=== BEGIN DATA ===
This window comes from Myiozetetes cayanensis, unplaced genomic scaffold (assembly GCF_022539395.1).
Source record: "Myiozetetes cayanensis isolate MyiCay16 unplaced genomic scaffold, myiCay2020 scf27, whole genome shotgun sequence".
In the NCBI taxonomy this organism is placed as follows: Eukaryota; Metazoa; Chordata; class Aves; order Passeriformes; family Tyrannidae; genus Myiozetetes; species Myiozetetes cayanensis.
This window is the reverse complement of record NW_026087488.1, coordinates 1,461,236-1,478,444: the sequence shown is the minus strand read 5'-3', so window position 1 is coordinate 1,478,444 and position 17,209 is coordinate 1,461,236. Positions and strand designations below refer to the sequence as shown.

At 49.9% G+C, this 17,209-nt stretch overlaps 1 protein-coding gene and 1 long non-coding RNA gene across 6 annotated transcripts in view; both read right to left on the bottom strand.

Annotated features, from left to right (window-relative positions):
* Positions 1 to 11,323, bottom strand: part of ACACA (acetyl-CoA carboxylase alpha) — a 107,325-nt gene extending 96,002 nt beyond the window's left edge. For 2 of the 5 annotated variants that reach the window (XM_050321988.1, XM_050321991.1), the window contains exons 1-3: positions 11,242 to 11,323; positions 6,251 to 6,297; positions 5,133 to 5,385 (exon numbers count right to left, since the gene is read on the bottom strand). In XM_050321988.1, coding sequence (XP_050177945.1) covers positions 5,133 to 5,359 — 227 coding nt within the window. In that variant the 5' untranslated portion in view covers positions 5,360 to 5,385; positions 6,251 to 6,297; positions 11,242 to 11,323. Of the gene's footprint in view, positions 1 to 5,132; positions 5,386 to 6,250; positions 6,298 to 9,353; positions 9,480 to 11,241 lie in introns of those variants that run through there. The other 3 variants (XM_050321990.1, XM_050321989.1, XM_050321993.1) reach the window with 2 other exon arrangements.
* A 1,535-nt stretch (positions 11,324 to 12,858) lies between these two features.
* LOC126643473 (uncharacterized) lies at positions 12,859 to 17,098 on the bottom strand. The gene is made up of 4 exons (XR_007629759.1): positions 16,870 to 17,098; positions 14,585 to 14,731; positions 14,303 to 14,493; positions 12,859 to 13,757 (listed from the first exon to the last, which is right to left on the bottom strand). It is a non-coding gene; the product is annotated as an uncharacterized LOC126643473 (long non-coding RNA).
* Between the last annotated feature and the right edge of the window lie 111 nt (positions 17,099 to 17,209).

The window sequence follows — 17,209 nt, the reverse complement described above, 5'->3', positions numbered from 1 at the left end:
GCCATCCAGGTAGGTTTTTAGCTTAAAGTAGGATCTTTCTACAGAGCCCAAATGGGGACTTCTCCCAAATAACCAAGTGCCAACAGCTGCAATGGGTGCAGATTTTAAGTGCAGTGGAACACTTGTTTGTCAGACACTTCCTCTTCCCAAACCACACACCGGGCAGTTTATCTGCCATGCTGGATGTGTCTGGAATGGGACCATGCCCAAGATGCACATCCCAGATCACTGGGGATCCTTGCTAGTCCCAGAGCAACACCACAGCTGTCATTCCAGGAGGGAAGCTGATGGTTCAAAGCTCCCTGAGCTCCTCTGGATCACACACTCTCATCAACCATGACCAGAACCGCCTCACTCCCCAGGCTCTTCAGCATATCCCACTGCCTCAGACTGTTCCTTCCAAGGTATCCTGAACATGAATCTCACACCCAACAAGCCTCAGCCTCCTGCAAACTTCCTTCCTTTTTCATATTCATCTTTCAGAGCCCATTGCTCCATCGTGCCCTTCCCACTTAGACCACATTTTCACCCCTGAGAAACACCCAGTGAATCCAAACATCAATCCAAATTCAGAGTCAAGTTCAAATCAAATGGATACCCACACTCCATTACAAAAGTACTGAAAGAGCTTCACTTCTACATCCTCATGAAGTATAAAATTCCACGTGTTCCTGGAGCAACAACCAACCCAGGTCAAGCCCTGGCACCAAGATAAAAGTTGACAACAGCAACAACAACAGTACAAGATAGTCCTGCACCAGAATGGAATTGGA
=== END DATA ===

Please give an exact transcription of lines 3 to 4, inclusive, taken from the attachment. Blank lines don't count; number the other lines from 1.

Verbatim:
In the NCBI taxonomy this organism is placed as follows: Eukaryota; Metazoa; Chordata; class Aves; order Passeriformes; family Tyrannidae; genus Myiozetetes; species Myiozetetes cayanensis.
This window is the reverse complement of record NW_026087488.1, coordinates 1,461,236-1,478,444: the sequence shown is the minus strand read 5'-3', so window position 1 is coordinate 1,478,444 and position 17,209 is coordinate 1,461,236. Positions and strand designations below refer to the sequence as shown.